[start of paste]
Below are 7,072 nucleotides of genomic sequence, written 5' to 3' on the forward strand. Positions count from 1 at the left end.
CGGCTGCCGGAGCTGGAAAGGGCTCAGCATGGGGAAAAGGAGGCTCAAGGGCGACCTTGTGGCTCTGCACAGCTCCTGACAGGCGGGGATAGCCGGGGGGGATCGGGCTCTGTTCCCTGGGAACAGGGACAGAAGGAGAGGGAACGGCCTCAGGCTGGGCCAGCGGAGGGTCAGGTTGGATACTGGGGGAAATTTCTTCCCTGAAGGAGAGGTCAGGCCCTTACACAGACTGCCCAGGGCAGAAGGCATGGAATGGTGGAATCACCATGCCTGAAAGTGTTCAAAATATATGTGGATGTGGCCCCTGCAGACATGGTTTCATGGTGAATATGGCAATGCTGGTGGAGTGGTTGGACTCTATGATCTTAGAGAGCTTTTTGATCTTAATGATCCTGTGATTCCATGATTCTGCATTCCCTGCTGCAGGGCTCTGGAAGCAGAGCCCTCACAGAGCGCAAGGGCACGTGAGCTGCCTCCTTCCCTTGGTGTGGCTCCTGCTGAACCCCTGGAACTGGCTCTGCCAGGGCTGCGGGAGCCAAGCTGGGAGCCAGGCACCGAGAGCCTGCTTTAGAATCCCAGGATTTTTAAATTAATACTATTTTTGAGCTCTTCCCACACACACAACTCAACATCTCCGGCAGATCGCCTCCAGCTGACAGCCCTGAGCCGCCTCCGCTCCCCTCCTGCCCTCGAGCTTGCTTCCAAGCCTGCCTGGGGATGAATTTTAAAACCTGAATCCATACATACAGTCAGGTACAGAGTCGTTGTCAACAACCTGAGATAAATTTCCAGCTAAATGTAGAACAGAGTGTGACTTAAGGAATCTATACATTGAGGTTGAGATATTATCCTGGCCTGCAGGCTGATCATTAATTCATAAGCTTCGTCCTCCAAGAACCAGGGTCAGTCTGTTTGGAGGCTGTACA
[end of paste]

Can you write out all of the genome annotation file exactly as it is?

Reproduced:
Below are 7,072 nucleotides of genomic sequence, written 5' to 3' on the forward strand. Positions count from 1 at the left end.
CGGCTGCCGGAGCTGGAAAGGGCTCAGCATGGGGAAAAGGAGGCTCAAGGGCGACCTTGTGGCTCTGCACAGCTCCTGACAGGCGGGGATAGCCGGGGGGGATCGGGCTCTGTTCCCTGGGAACAGGGACAGAAGGAGAGGGAACGGCCTCAGGCTGGGCCAGCGGAGGGTCAGGTTGGATACTGGGGGAAATTTCTTCCCTGAAGGAGAGGTCAGGCCCTTACACAGACTGCCCAGGGCAGAAGGCATGGAATGGTGGAATCACCATGCCTGAAAGTGTTCAAAATATATGTGGATGTGGCCCCTGCAGACATGGTTTCATGGTGAATATGGCAATGCTGGTGGAGTGGTTGGACTCTATGATCTTAGAGAGCTTTTTGATCTTAATGATCCTGTGATTCCATGATTCTGCATTCCCTGCTGCAGGGCTCTGGAAGCAGAGCCCTCACAGAGCGCAAGGGCACGTGAGCTGCCTCCTTCCCTTGGTGTGGCTCCTGCTGAACCCCTGGAACTGGCTCTGCCAGGGCTGCGGGAGCCAAGCTGGGAGCCAGGCACCGAGAGCCTGCTTTAGAATCCCAGGATTTTTAAATTAATACTATTTTTGAGCTCTTCCCACACACACAACTCAACATCTCCGGCAGATCGCCTCCAGCTGACAGCCCTGAGCCGCCTCCGCTCCCCTCCTGCCCTCGAGCTTGCTTCCAAGCCTGCCTGGGGATGAATTTTAAAACCTGAATCCATACATACAGTCAGGTACAGAGTCGTTGTCAACAACCTGAGATAAATTTCCAGCTAAATGTAGAACAGAGTGTGACTTAAGGAATCTATACATTGAGGTTGAGATATTATCCTGGCCTGCAGGCTGATCATTAATTCATAAGCTTCGTCCTCCAAGAACCAGGGTCAGTCTGTTTGGAGGCTGTACA